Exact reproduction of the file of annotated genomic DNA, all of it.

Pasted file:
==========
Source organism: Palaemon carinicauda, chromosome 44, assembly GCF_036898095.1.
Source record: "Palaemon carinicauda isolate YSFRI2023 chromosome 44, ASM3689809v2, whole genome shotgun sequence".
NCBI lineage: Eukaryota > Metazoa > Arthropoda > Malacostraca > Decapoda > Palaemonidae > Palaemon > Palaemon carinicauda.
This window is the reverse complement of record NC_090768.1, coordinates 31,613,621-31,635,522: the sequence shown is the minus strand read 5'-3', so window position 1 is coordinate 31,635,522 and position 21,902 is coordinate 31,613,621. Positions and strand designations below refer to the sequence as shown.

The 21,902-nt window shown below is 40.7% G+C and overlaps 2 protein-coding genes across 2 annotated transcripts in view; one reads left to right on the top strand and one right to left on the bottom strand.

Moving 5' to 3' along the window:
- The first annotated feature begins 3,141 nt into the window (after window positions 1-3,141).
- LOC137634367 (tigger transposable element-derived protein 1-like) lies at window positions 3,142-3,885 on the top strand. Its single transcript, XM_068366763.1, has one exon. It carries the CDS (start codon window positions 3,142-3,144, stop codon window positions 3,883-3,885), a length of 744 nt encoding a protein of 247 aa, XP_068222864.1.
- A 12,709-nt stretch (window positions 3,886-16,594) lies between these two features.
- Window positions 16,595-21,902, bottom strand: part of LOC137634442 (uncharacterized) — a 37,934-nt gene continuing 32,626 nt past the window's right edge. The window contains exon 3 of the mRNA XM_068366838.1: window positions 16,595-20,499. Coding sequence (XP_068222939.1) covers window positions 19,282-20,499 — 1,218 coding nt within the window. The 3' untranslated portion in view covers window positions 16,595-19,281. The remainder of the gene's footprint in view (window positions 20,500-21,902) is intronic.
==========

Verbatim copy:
Source organism: Palaemon carinicauda, chromosome 44, assembly GCF_036898095.1.
Source record: "Palaemon carinicauda isolate YSFRI2023 chromosome 44, ASM3689809v2, whole genome shotgun sequence".
NCBI lineage: Eukaryota > Metazoa > Arthropoda > Malacostraca > Decapoda > Palaemonidae > Palaemon > Palaemon carinicauda.
This window is the reverse complement of record NC_090768.1, coordinates 31,613,621-31,635,522: the sequence shown is the minus strand read 5'-3', so window position 1 is coordinate 31,635,522 and position 21,902 is coordinate 31,613,621. Positions and strand designations below refer to the sequence as shown.

The 21,902-nt window shown below is 40.7% G+C and overlaps 2 protein-coding genes across 2 annotated transcripts in view; one reads left to right on the top strand and one right to left on the bottom strand.

Moving 5' to 3' along the window:
- The first annotated feature begins 3,141 nt into the window (after window positions 1-3,141).
- LOC137634367 (tigger transposable element-derived protein 1-like) lies at window positions 3,142-3,885 on the top strand. Its single transcript, XM_068366763.1, has one exon. It carries the CDS (start codon window positions 3,142-3,144, stop codon window positions 3,883-3,885), a length of 744 nt encoding a protein of 247 aa, XP_068222864.1.
- A 12,709-nt stretch (window positions 3,886-16,594) lies between these two features.
- Window positions 16,595-21,902, bottom strand: part of LOC137634442 (uncharacterized) — a 37,934-nt gene continuing 32,626 nt past the window's right edge. The window contains exon 3 of the mRNA XM_068366838.1: window positions 16,595-20,499. Coding sequence (XP_068222939.1) covers window positions 19,282-20,499 — 1,218 coding nt within the window. The 3' untranslated portion in view covers window positions 16,595-19,281. The remainder of the gene's footprint in view (window positions 20,500-21,902) is intronic.